East Asian Buddhist Worldmaking

East Asian Buddhist Worldmaking

August 14–16, 2021 | ONLINE, in collaboration with Harvard FAS CAMLab

International Conference


Panelists Abstracts Schedule
Gallery Presentations Reports


Read the conference report written by Junfu Wong 黄君榑 (Cambridge University) in Simplified Chinese and Traditional Chinese.


Global networks and technological changes are fast reshaping or renewing our sense of the world. While emerging global orders and competing world-systems prompt some reckoning, we also sense their precedents and intimations in Buddhist traditions of worldmaking. Indra’s Net–the universal mirroring of mutually reflective entities–somewhat anticipates our 21st century reality of an increasingly networked transnational world. Harboring a chiliocosm in an act of thought heralds the emerging world models inflected by the quantum visions. A deep reckoning with the Buddhist world-building tradition would help clarify our present situation. In the meantime, as the master narrative of worldmaking–from the Ptolemaic universe of divine creation to post-Copernican world of empirical materialism and literalism–drawn from the Western experience is both hardening and contested, the story of Buddhist worldmaking in East Asia is yet to take root. The successive phases (from the early-medieval “Buddhist Conquest” to modern utopian imaginings of new cosmos) and the variety of models (e.g., the Jambudvīpa continent that eroded the time-honored center-periphery worldview, the simultaneity of the Buddha Lands of “ten directions,” the relativistic spacetime of a chiliocosm compressed into a mustard seed and tossed into space, the oceanic totalities of the “Flower Ornament” world, etc.) all call for a comprehensive stock-taking with the hope of seeing these moving parts cohering into a big-picture whole.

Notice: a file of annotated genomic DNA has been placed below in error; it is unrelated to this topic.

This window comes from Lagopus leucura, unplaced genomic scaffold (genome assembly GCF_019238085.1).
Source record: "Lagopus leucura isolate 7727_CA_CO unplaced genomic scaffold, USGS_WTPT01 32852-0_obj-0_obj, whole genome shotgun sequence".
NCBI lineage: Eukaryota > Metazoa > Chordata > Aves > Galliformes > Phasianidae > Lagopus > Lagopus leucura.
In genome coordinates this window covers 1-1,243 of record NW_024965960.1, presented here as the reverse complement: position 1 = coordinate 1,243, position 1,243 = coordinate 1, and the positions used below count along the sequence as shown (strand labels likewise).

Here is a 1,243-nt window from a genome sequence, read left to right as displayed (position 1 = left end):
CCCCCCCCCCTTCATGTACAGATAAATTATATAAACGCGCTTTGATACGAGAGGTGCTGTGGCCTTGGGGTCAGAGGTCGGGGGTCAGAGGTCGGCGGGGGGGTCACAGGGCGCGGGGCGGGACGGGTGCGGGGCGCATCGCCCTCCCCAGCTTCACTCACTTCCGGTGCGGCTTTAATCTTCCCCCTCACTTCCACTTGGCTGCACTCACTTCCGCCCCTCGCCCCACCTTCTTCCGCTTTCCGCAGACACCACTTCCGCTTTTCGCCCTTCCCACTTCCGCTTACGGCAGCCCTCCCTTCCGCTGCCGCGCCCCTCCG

This international conference therefore calls for papers that address any aspects of East Asian Buddhist worldmaking in any time periods. The conference is also disciplinarily inclusive. It welcomes submission of papers from different disciplines and fields. As part of FROGBEAR’s commitment to reducing inequalities in the field, submissions from female scholars are particularly encouraged.

All presentations will be made online, through Zoom.

The conference organizers will collect all the papers in English, plus the English translations of major papers written in non-English languages to produce a conference volume in English. Publication of a Chinese volume is also planned. It will include the Chinese versions for select non-Chinese papers, in addition to those papers originally presented in Chinese. Only scholars who are confident in finishing their draft papers by August 1, 2021 and submitting publishable papers by the end of 2021 are encouraged to apply.

Please email proposals and CVs frogbear.project@ubc.ca by May 15, 2021.

This session is planned as a component of the annual intensive program on Buddhism, administered by the FROGBEAR project, sponsored by the Glorisun Global Network for Buddhist Studies, and hosted by Harvard FAS CAMLab this year. Details for the program are available here: https://glorisunglobalnetwork.org/2021-international-intensive-program-on-buddhism-with-harvard-university/